So that's what we're to do in a lot of these physics calculations, we're going to ignore the energy that's dissipated so that we can work out the maximum transfer of energy assuming that these were non-existent or very, very low.

Have a look at this question and see what you think.

What is the maximum amount of energy transferred to the kinetic store as the gannet dives into the water, assuming that we can ignore the air resistance that's involved in this case.

Pause the video whilst you think about this one and start again once you're ready.

Okay then, so what do you think? The correct answer is exactly 98 joules of energy.

If the gannet starts off with 98 joules of energy in the gravitational store, as it dives down and reaches the surface of the water, it's got no energy left in the gravitational store.

And if none of that energy has been dissipated, then all of that energy will be transferred into the kinetic store into making the gannet move faster and faster.

Now gannets will enter the water at an incredibly high speed, so well done if you got that right.

What I'd like to do now is this task.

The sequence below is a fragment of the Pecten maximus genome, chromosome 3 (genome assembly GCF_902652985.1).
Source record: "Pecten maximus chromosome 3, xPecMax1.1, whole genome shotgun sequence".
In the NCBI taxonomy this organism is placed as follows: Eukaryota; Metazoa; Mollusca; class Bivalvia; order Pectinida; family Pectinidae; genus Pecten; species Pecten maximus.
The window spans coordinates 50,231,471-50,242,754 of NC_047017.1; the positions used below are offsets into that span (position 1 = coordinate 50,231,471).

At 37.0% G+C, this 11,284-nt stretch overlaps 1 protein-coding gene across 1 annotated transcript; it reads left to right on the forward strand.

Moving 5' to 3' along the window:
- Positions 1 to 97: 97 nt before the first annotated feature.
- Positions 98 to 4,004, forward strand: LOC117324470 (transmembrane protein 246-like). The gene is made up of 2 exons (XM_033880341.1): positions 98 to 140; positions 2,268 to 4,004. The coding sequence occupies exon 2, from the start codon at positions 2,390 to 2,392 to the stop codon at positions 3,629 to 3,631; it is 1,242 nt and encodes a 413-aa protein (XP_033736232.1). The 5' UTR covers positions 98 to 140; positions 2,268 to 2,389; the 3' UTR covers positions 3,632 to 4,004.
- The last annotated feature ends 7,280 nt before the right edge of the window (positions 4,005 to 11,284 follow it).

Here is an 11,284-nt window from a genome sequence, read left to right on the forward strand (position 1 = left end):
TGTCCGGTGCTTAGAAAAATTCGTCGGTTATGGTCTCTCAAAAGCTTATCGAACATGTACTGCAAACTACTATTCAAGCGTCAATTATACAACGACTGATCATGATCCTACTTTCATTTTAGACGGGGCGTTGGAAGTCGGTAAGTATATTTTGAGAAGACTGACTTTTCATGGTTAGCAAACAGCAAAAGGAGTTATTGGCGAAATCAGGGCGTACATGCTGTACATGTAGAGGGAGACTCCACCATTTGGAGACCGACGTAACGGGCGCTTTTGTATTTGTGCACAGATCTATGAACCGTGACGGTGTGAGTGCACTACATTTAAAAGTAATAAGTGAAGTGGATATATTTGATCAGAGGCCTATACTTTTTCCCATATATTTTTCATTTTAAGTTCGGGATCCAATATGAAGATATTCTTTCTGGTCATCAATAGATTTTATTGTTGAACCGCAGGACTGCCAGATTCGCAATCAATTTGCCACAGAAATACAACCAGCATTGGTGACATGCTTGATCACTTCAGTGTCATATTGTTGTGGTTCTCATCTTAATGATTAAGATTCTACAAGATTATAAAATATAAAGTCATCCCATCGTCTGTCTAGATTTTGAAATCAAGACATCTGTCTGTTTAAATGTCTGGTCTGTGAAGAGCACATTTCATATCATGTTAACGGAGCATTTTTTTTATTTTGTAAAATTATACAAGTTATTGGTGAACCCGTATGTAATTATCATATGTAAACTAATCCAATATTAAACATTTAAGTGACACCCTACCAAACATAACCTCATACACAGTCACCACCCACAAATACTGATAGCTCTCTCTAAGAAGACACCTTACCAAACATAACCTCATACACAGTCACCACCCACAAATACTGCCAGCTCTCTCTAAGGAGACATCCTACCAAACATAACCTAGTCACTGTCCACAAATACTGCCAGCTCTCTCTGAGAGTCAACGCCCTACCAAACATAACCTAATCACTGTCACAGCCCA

I want you to think about a heavy pendulum that swung from a height of 2 metres, 2.

00 metres in the air.

It swings down, speeds up, and then goes back again to a maximum height where it pauses.

What I'd like you to do is to have a go at those questions and then once you've got the answers start the video again and we'll check your answers.

Okay, so how did you get on? The first question was, where will the pendulum have the maximum speed? Well, as it's moving down and the energy's being transferred from the gravitational store into the kinetic store, it's speeding up.

And then as it rises again from the lowest position, energy's being transferred back from the kinetic store and into the gravitational store, so it's losing speed.

So its maximum speed will be at the bottom of the swing.